If you want to farm successfully, you’ll need loads of patience and commitment. This is what production scientist Nkosinathi Bareki preaches to the many up-and-coming farmers he mentors in North West.
Recently, the respected civil servant won the National Beef Recording and Improvement Scheme (NBRIS) award from the Agricultural Research Council. He works for the North West department of agriculture and land reform and tries to share his expertise with as many farmers as possible.
The NBRIS award acknowledges South Africa’s most outstanding achievers in breeding genetically superior animals using performance recording as a tool. Bareki was also nominated for the National Mentor of the Year as well as the Afrikaner stud herd which he co-manages with Khomotso Kgaswane.
Tiisetso Manako: It is a huge achievement to have been honoured in such a special way. What does your typical work week look like?
Nkosinathi Bareki: A typical out-of-office, week long mentoring [trip] involves a schedule of farm visits in different locations, [including] communal areas. The activities at the farms mainly start with a general appraisal of the herds for any anomalies and establishing causes and possible solutions or intentions.
The reason for this approach is [to get] into the farmer’s shoes and getting a sense of what might be a challenge to them at that moment. Once that is established, it is easier to get the farmer’s full attention for the actual purpose and performance-reading activity of the day.
An in-office type of a day would generally be spent on the phone engaging with different farmers on how their operations are going, often seeking clarity on data at hand. For instance, in a case of birth weights, the farmer might have mistakenly recorded two calvings to one cow on different weeks, so a telephone conversation helps to get clarity on that.
The NBRIS awards recognise farmers who breed “genetically superior animals using performance recording as a tool”. Help us understand what performance recording is and how it helps cattle farmers.
Performance recording entails identifying traits of economic importance, measuring these traits and recording them for every animal in the farm. There are many other traits of importance, and performance recording is therefore the quantifying, collection and recording of these traits in order to gain knowledge of how these traits differ among animals of a similar group.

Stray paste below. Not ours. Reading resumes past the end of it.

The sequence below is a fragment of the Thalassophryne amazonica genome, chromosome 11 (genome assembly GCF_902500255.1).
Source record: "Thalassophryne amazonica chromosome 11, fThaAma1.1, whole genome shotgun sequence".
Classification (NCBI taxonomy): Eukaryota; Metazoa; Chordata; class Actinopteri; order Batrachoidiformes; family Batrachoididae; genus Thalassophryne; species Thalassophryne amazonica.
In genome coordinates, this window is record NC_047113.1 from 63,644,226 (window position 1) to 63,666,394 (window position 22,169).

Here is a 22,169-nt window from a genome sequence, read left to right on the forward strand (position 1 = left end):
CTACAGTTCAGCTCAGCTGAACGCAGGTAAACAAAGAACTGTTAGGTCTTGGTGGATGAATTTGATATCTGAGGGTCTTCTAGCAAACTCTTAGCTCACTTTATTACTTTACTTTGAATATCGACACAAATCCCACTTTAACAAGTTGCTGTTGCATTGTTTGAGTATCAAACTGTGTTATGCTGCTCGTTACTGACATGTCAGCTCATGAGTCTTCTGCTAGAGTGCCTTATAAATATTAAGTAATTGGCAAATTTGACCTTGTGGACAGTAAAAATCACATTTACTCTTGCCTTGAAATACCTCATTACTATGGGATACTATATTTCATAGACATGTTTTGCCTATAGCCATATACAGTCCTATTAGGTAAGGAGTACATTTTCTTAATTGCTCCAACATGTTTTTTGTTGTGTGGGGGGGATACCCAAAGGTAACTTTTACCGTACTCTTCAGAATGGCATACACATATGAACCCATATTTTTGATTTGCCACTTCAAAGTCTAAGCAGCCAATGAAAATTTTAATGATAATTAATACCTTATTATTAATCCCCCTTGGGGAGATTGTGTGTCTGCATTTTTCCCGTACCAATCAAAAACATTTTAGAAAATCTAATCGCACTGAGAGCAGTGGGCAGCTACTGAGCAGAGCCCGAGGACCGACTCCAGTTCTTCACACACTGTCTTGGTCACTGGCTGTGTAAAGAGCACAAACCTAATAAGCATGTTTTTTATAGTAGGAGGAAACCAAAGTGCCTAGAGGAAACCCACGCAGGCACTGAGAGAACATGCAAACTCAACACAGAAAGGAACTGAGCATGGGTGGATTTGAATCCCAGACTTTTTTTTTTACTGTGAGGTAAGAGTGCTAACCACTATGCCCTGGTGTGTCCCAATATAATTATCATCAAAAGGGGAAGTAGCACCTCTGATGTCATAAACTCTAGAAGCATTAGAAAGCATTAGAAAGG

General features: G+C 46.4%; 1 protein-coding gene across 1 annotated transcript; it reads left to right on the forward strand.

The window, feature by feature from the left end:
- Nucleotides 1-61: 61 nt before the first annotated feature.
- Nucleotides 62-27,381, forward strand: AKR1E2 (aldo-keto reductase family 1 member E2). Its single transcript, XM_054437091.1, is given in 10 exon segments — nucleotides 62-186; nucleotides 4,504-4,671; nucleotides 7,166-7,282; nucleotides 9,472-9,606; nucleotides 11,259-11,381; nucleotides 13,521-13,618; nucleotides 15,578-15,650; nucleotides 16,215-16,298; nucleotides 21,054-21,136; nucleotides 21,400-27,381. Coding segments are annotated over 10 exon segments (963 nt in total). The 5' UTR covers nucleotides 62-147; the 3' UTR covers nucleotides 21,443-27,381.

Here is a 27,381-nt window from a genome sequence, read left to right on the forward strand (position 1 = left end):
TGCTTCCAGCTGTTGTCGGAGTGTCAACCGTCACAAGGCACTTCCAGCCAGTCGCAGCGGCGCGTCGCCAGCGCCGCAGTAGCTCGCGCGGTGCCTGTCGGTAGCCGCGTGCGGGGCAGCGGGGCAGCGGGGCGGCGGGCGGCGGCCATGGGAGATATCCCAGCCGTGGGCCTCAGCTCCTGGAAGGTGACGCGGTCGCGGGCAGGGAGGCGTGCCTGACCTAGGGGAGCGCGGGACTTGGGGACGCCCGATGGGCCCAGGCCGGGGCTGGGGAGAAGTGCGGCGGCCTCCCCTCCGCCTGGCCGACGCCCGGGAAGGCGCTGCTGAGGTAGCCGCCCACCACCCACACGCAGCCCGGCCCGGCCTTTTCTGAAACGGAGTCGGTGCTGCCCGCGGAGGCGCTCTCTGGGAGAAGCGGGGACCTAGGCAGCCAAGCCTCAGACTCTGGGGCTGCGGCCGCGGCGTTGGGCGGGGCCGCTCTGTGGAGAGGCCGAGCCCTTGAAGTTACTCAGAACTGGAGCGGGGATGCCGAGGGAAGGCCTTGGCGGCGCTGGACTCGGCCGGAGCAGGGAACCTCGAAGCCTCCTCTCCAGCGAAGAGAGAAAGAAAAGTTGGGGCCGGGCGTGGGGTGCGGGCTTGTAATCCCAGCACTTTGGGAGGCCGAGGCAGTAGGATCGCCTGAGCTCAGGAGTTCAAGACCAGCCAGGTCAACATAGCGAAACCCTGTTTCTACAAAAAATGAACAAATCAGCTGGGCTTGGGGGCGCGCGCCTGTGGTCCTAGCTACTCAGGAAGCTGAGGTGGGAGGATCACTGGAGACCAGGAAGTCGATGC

The main purpose of performance recording is to gather enough information for performance testing. The outcome of such testing helps livestock farmers in identifying differences among animals in their herds. In short, performance recording is a key to animal improvement.
In terms of tools, trends and technology, what are the most exciting developments on your radar that could help farmers become more productive and sustainable?
There is a current trend in animal breeding where farmers who own top sires (male parents of an animal) in the industry avails semen from these sires for purchase by anyone who may so wish. This means that given suitable resources, any farmer can access the best available genetics in the land.
As an example, there has been a sale of mating rights with a top sire in the goat industry, where a highly sought-after sire was made accessible to willing farmers at a certain amount per mating. Generally, the current advances in the estimation of breeding values are an exciting development.
What are the most common mistakes you find amongst the up-and-coming cattle farmers you work with?
The all-time classic mistake that I come across is that of uncontrolled in-breeding where farmers allow a bull to mate its relatives, including its daughters. Similarly, farmers often want to keep a male weaner calf that they like the most with the intention of making use of it as a herd sire once matured.
I always discourage such [practices] in the strongest terms, especially given that often reliable information exists for such information. This means that the farmer has no idea what progeny (offspring) to expect, basically turning their farming operation into a big gamble.
Farming can be expensive, labour intensive and fraught with challenges. How would you encourage newbie farmers?
All I can tell the farmers out there is that they must farm with nature and not against it. They should always keep record of every activity and occurrence on their farm.
Animal breeding requires patience and persistent consistency in applying the right production methods with uncompromised integrity. Work as if the whole world depends on what you do. Another important aspect will be that they should do today’s work today, and start tomorrow’s duties today, where possible.
Sign up for Mzansi Today: Your daily take on the news and happenings from the agriculture value chain.